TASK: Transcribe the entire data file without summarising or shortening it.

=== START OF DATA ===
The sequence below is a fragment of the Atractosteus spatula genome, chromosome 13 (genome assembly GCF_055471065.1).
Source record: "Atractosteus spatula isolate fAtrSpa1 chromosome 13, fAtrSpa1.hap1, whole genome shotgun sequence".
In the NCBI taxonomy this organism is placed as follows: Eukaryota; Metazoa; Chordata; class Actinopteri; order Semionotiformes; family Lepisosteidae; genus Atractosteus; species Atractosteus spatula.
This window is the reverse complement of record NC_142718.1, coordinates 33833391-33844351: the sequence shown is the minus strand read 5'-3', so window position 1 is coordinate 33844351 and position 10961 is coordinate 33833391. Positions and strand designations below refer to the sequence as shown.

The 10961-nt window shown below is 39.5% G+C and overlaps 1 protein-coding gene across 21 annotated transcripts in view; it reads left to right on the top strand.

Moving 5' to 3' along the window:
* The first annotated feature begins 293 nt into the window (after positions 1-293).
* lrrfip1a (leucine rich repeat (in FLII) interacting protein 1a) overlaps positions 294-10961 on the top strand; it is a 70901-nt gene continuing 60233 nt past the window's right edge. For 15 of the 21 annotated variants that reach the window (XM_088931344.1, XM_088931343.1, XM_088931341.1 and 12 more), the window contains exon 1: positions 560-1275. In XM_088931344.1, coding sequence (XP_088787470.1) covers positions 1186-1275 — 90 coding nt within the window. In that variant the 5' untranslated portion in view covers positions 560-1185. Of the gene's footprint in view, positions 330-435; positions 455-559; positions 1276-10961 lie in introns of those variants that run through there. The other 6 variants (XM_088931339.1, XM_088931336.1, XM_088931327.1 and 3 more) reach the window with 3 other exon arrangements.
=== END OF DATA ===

The sequence below is a fragment of the Atractosteus spatula genome, chromosome 13 (genome assembly GCF_055471065.1).
Source record: "Atractosteus spatula isolate fAtrSpa1 chromosome 13, fAtrSpa1.hap1, whole genome shotgun sequence".
In the NCBI taxonomy this organism is placed as follows: Eukaryota; Metazoa; Chordata; class Actinopteri; order Semionotiformes; family Lepisosteidae; genus Atractosteus; species Atractosteus spatula.
This window is the reverse complement of record NC_142718.1, coordinates 33833391-33844351: the sequence shown is the minus strand read 5'-3', so window position 1 is coordinate 33844351 and position 10961 is coordinate 33833391. Positions and strand designations below refer to the sequence as shown.

The 10961-nt window shown below is 39.5% G+C and overlaps 1 protein-coding gene across 21 annotated transcripts in view; it reads left to right on the top strand.

Moving 5' to 3' along the window:
* The first annotated feature begins 293 nt into the window (after positions 1-293).
* lrrfip1a (leucine rich repeat (in FLII) interacting protein 1a) overlaps positions 294-10961 on the top strand; it is a 70901-nt gene continuing 60233 nt past the window's right edge. For 15 of the 21 annotated variants that reach the window (XM_088931344.1, XM_088931343.1, XM_088931341.1 and 12 more), the window contains exon 1: positions 560-1275. In XM_088931344.1, coding sequence (XP_088787470.1) covers positions 1186-1275 — 90 coding nt within the window. In that variant the 5' untranslated portion in view covers positions 560-1185. Of the gene's footprint in view, positions 330-435; positions 455-559; positions 1276-10961 lie in introns of those variants that run through there. The other 6 variants (XM_088931339.1, XM_088931336.1, XM_088931327.1 and 3 more) reach the window with 3 other exon arrangements.